Beware of Fake Charity Scams Relating to Hurricane Harvey

WASHINGTON ― The Internal Revenue Service today issued a warning about possible fake charity scams emerging due to Hurricane Harvey and encouraged taxpayers to seek out recognized charitable groups for their donations.
While there has been an enormous wave of support across the country for the victims of Hurricane Harvey, people should be aware of criminals who look to take advantage of this generosity by impersonating charities to get money or private information from well-meaning taxpayers. Such fraudulent schemes may involve contact by telephone, social media, e-mail or in-person solicitations.
Criminals often send emails that steer recipients to bogus websites that appear to be affiliated with legitimate charitable causes. These sites frequently mimic the sites of, or use names similar to, legitimate charities, or claim to be affiliated with legitimate charities in order to persuade people to send money or provide personal financial information that can be used to steal identities or financial resources.
IRS.gov has the tools people need to quickly and easily check the status of charitable organizations.
The IRS cautions people wishing to make disaster-related charitable donations to avoid scam artists by following these tips:
• Be sure to donate to recognized charities.
• Be wary of charities with names that are similar to familiar or nationally known organizations. Some phony charities use names or websites that sound or look like those of respected, legitimate organizations. The IRS website at IRS.gov has a search feature, Exempt Organizations Select Check, through which people may find qualified charities; donations to these charities may be tax-deductible.
• Don’t give out personal financial information — such as Social Security numbers or credit card and bank account numbers and passwords — to anyone who solicits a contribution. Scam artists may use this information to steal a donor’s identity and money.
• Never give or send cash. For security and tax record purposes, contribute by check or credit card or another way that provides documentation of the donation.
• Consult IRS Publication 526, Charitable Contributions, available on IRS.gov. This free booklet describes the tax rules that apply to making legitimate tax-deductible donations. Among other things, it also provides complete details on what records to keep.
Taxpayers suspecting fraud by email should visit IRS.gov and search for the keywords “Report Phishing.”

Job Search Expenses Can be Tax Deductible

Taxpayers who are looking for a new job that is in the same line of work may be able to deduct some job-hunting expenses on their federal income tax return, even if they don’t get a new job.
Here are some important facts to know about deducting costs related to job searches:
1. Same Occupation. Expenses are tax deductible when the job search is in a taxpayer’s current line of work.
2. Résumé Costs. Costs associated in preparing and mailing a résumé are tax deductible.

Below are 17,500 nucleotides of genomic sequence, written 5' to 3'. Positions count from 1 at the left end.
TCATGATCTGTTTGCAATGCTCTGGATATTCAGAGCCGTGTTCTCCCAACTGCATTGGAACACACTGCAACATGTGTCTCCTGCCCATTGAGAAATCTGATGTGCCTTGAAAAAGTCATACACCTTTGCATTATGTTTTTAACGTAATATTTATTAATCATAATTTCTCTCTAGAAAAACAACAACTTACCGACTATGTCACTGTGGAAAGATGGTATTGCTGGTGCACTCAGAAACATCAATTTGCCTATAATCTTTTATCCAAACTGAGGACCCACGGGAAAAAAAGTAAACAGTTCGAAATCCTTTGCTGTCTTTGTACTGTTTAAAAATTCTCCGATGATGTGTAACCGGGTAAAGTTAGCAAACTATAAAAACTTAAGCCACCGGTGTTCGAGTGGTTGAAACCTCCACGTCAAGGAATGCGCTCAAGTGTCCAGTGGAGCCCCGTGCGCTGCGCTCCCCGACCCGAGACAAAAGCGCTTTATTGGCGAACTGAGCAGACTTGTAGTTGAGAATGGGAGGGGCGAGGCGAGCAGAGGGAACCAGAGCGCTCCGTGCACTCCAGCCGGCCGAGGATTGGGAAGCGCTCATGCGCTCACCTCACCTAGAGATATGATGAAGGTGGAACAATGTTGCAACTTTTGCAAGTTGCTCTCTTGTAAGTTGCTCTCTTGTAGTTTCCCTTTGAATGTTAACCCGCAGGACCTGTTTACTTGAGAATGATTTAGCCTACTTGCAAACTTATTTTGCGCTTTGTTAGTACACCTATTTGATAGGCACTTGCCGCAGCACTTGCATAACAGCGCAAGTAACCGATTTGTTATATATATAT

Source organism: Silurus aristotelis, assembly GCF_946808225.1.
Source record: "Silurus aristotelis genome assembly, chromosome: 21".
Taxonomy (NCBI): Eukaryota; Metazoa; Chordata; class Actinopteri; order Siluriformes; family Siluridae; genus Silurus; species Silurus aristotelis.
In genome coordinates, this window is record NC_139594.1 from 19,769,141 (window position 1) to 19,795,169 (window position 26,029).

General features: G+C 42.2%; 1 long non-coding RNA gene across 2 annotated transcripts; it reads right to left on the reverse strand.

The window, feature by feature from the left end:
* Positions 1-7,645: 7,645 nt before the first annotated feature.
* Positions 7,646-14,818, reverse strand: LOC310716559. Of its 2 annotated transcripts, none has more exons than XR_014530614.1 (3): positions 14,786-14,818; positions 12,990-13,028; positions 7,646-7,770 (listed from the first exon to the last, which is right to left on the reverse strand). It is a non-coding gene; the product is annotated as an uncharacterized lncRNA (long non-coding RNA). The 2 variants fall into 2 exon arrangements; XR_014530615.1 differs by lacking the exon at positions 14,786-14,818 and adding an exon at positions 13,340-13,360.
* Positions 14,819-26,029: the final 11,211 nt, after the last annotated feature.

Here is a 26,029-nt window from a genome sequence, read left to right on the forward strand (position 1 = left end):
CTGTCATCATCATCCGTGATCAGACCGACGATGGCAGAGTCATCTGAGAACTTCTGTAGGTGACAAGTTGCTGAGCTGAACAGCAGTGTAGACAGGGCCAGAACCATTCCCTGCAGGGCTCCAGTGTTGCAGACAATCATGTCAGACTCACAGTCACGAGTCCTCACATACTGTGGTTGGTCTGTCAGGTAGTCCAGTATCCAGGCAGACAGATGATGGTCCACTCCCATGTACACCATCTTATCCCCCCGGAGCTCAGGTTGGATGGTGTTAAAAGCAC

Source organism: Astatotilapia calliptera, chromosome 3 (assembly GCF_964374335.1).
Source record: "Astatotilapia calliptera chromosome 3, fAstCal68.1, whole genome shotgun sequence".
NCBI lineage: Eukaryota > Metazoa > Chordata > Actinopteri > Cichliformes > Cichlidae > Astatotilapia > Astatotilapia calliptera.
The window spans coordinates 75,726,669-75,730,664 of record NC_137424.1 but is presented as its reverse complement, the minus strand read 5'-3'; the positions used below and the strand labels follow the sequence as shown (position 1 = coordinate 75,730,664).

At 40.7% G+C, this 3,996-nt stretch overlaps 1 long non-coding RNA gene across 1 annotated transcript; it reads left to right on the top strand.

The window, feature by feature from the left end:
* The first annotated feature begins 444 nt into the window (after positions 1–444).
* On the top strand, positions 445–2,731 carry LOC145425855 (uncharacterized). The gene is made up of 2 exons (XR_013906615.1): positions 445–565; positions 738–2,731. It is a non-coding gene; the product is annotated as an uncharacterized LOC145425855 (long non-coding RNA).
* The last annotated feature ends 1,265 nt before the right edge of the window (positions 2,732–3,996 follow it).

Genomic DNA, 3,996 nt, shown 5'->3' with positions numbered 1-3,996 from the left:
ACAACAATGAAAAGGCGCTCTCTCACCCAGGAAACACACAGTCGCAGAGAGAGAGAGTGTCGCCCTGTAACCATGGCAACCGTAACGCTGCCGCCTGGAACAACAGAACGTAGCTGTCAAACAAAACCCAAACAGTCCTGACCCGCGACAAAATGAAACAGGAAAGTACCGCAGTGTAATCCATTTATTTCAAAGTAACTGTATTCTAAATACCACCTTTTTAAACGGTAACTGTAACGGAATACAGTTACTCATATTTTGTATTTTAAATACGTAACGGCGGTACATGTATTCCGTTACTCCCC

3. Travel Expenses. Travel costs to look for a new job are deductible. Expenses including transportation, meals and lodging are deductible if the trip is mainly to look for a new job. Some costs are still deductible even if looking for a job is not the main purpose of the trip.
4. Placement Agency. Job placement or employment agency fees are deductible.
5. Reimbursed Costs. If an employer or other party reimburses search related expenses, like agency fees, they are not deductible.
6. Schedule A. Report job search expenses on Schedule A of a 1040 tax return and claim them as miscellaneous deductions. The total miscellaneous deductions cannot be more than two percent of adjusted gross income.
Taxpayers can’t deduct these expenses if they:
• Are looking for a job in a new occupation,
• Had a substantial break between the ending of their last job and looking for a new one, or
• Are looking for a job for the first time.
For more on job hunting, refer to Publication 529, Miscellaneous Deductions. IRS tax forms and publications are available any time on IRS.gov/forms.

Divorce or Separation May Affect Taxes

Taxpayers who are divorcing or recently divorced need to consider the impact divorce or separation may have on their taxes. Alimony payments paid under a divorce or separation instrument are deductible by the payer, and the recipient must include it in income. Name or address changes and individual retirement account deductions are other items to consider.
IRS.gov has resources that can help along with these key tax tips:
• Child Support Payments are not Alimony. Child support payments are neither deductible nor taxable income for either parent.
• Deduct Alimony Paid. Taxpayers can deduct alimony paid under a divorce or separation decree, whether or not they itemize deductions on their return. Taxpayers must file Form 1040; enter the amount of alimony paid and their former spouse’s Social Security number or Individual Taxpayer Identification Number.
• Report Alimony Received. Taxpayers should report alimony received as income on Form 1040 in the year received. Alimony is not subject to tax withholding so it may be necessary to increase the tax paid during the year to avoid a penalty. To do this, it is possible to make estimated tax payments or increase the amount of tax withheld from wages.
• IRA Considerations. A final decree of divorce or separate maintenance agreement by the end of the tax year means taxpayers can’t deduct contributions made to a former spouse’s traditional IRA. They can only deduct contributions made to their own traditional IRA. For more information about IRAs, see Publications 590-A and 590-B.